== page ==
In the boardroom at Rowland shaft, the smell of fresh coffee richly cuts through the chilly air. A series of incomprehensible maps and schematics show where the ingenuity of man chases the narrow reefs of precious ore. It all looks so ordered and, well, tamed.
Dressed in unfamiliarly heavy cotton overalls, and stumbling in thick rubber boots, an outsider follows the path that thousands of men take every day, through cage-like turnstiles, along metalled corridors marked by the anodyne sanctioned graffiti of safety mantra.
A large elevator, big enough to carry a company of men, descends swiftly from the bright winter sunlight into the underworld. Each level passed throws a pall of fluorescent light into the “cage”. The descent ends and the steel door opens, spilling us into a spacious cavern. It is a 15 to 20 minute walk along well-lit and clean corridors that are a working monument to post-industrial mining. Painted pipes of varying diameters carry the needs of mining from the shaft out to the working areas. Water flows in well-maintained channels. Brightly coloured mini locomotives flash safety lights as they slowly trundle past. The corridor leads to a conveyor of chair lifts that endlessly circle down from level 26 to the lowest at Rowland, level 31. Miners nonchalantly swing themselves onto these steel-saddled rocking horses. The chairs sway quietly past the entrances to the descending levels as loudspeakers play Zahara’s peaceful hit song Mthwalo Wam. It would be easy to doze off, were it not for the need to hold on.
Before long, the chairs come to the end of the chain, where they turn and begin the ride back up. This is level 31, about 1,000m below the surface. Within a short distance, the vibrating green flicker of fluorescent lights gives way to the stabbing headlamps of walking miners. Their faces are rendered invisible against the glare of the light on their safety helmets.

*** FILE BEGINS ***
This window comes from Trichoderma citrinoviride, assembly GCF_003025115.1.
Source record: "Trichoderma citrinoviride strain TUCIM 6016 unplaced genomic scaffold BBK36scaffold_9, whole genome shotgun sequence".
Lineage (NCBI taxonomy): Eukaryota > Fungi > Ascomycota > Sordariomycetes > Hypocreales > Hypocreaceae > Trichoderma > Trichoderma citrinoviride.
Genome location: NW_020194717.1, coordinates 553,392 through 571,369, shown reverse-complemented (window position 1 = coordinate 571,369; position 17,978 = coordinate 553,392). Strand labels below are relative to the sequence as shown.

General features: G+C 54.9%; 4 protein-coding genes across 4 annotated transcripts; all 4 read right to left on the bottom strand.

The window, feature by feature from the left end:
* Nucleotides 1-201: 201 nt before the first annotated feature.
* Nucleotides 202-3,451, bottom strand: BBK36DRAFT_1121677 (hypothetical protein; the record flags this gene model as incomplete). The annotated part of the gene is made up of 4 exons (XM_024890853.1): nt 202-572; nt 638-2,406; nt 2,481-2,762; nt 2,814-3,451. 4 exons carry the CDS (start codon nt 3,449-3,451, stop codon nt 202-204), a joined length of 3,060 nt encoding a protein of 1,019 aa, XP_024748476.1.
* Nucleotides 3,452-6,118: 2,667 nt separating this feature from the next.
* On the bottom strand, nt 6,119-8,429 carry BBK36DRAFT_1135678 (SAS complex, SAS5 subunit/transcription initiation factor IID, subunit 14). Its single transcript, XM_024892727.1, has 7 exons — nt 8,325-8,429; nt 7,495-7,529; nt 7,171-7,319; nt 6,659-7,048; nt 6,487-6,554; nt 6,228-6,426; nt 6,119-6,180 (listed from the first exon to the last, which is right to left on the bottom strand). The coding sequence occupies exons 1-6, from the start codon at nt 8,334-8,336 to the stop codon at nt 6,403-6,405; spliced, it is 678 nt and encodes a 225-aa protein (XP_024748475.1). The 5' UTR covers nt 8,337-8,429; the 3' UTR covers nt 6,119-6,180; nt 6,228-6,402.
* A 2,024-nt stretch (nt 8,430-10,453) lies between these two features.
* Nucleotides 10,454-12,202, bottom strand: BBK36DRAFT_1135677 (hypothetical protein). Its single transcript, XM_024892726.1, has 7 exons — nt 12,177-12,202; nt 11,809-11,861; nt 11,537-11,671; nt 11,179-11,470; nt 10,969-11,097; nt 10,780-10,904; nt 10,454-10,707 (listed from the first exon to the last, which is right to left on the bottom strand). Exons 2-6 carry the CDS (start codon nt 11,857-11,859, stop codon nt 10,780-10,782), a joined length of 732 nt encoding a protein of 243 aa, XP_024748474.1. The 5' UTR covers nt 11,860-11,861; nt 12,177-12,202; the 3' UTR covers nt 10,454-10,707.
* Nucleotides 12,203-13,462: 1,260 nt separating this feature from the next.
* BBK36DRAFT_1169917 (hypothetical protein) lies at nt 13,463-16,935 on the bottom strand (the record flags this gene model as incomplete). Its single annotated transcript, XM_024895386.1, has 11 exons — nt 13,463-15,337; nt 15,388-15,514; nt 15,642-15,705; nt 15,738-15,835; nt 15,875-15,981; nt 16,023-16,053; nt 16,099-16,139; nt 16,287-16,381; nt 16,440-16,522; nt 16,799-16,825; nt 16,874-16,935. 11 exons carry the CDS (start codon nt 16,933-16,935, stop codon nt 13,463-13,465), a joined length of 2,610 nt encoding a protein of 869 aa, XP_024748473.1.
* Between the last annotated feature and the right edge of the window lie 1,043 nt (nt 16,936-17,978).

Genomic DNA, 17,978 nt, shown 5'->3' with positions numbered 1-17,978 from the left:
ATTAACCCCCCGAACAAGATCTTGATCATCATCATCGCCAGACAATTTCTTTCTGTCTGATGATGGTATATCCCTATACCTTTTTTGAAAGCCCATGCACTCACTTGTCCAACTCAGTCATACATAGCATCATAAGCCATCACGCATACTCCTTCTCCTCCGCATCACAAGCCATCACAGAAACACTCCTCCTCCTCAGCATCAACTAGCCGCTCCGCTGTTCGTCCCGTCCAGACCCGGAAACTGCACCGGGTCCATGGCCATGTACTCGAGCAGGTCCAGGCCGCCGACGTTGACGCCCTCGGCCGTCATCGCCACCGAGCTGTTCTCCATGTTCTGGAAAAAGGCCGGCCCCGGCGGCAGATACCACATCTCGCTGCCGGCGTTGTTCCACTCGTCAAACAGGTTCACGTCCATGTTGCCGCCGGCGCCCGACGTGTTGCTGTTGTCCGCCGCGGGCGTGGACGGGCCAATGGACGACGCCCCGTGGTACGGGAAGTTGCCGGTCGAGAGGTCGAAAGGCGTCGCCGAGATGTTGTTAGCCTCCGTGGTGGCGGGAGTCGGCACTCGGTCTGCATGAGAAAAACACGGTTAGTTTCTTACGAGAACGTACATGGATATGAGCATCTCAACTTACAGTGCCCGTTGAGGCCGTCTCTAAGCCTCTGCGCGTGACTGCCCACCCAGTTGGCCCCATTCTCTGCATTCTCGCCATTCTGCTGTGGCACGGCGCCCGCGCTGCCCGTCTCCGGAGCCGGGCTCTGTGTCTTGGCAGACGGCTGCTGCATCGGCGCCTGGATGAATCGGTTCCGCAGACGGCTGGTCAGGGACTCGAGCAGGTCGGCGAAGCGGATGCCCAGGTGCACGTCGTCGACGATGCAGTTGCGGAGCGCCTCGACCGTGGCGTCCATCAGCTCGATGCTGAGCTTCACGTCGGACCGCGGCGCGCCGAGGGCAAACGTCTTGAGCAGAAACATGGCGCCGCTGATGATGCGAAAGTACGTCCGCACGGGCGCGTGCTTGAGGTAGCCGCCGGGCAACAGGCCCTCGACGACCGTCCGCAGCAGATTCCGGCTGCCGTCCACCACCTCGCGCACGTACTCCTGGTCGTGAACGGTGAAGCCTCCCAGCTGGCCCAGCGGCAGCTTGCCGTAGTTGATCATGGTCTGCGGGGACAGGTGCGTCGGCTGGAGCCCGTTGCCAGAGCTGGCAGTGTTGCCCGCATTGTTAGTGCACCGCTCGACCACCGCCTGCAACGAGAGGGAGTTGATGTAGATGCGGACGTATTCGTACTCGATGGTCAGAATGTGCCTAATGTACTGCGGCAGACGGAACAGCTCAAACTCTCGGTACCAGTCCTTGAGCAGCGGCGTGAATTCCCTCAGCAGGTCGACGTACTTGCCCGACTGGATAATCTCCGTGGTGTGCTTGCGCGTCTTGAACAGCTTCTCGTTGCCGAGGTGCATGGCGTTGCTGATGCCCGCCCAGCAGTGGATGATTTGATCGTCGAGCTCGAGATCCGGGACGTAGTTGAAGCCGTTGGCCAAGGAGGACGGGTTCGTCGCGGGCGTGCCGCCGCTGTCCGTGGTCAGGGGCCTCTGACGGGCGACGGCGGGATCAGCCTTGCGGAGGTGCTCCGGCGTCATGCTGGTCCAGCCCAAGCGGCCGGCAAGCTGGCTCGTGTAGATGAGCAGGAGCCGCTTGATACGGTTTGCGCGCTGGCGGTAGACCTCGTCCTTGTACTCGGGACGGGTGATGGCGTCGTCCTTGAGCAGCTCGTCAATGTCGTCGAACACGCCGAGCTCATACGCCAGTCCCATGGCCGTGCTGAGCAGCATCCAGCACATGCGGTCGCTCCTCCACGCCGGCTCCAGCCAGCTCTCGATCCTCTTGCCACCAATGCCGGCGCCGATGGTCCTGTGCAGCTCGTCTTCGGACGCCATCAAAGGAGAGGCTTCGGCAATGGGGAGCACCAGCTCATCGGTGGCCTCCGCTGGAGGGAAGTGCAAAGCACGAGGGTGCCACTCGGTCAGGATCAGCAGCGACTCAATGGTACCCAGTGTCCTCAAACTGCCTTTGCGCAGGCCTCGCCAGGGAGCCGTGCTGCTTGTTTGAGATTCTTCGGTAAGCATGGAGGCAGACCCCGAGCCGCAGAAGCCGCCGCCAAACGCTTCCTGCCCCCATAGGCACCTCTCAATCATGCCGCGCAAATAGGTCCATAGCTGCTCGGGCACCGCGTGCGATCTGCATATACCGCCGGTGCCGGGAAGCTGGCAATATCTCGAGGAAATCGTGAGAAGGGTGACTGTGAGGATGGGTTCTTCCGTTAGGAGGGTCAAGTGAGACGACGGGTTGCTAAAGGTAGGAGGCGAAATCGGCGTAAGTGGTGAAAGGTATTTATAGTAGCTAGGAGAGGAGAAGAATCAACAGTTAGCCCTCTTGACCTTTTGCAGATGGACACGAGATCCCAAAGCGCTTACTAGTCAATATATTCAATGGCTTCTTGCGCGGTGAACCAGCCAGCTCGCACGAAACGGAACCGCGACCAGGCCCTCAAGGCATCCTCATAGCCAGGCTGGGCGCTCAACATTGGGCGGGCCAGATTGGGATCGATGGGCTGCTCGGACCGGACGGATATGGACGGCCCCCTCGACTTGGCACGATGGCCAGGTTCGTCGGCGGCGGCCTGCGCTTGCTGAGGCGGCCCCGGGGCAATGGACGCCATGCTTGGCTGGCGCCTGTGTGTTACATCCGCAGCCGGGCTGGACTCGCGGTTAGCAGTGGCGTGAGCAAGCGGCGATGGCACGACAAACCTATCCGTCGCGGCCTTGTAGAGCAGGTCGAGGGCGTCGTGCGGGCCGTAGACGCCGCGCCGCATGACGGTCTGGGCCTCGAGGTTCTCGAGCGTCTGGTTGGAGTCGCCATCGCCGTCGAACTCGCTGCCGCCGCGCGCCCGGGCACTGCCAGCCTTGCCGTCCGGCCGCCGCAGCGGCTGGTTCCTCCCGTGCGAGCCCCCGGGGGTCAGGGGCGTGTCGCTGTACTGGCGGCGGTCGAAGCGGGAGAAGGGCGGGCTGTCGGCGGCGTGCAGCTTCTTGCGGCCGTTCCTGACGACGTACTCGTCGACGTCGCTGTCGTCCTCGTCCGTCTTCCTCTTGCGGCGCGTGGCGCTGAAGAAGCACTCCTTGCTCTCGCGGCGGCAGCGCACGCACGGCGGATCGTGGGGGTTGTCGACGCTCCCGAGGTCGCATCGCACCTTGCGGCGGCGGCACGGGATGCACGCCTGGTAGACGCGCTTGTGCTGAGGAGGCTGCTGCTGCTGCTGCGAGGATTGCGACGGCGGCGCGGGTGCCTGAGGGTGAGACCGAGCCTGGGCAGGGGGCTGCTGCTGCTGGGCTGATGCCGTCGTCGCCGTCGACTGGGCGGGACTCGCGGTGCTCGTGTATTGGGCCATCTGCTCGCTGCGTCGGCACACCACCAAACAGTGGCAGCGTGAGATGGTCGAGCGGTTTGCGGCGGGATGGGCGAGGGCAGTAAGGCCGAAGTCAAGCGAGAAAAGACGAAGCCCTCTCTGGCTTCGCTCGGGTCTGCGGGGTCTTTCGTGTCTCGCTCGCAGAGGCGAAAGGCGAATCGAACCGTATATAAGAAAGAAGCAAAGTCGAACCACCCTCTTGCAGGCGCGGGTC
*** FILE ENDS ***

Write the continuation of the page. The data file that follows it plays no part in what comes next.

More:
Soon, the clean main passageways peter out as the miners near the working tunnels, or stopes. It is impossible to walk upright, and the ground underfoot is treacherous with wires, cables and ditches. The occasional bulb illuminates junctures between low tunnels that lead into the rock. It’s all a maze, any sense of direction snuffed out this far from the sun and landmarks. The neatly drafted maps hold no sway here, at least not for the uninitiated. All one does is tramp behind the dipping, looping indication of the headlamp in front. Soon, the path that follows the narrow band of desired metals leads up a steep set of steel stairs. The atmosphere gets closer, and warmer. The chill of the larger passageways gives way to intense humidity; sweat begins to roll down faces, darkening armpits.
Arriving at the working rock face is a far cry from the deceptive introduction to mining in the more civilized areas. This is where the core work happens, and it takes place in intense darkness and humidity, relieved only by the limited glare of lamps that obscure men’s faces and light only their hands and tools as they grapple with the machinery of mining. The restrictions of these simultaneously wet and dusty confines make it clumsy for novices, yet the miners seem at ease. The clean overalls that clad everyone in the upper reaches have been discarded in favour of work rags. The grease and mud here make the use of pristine overalls redundant.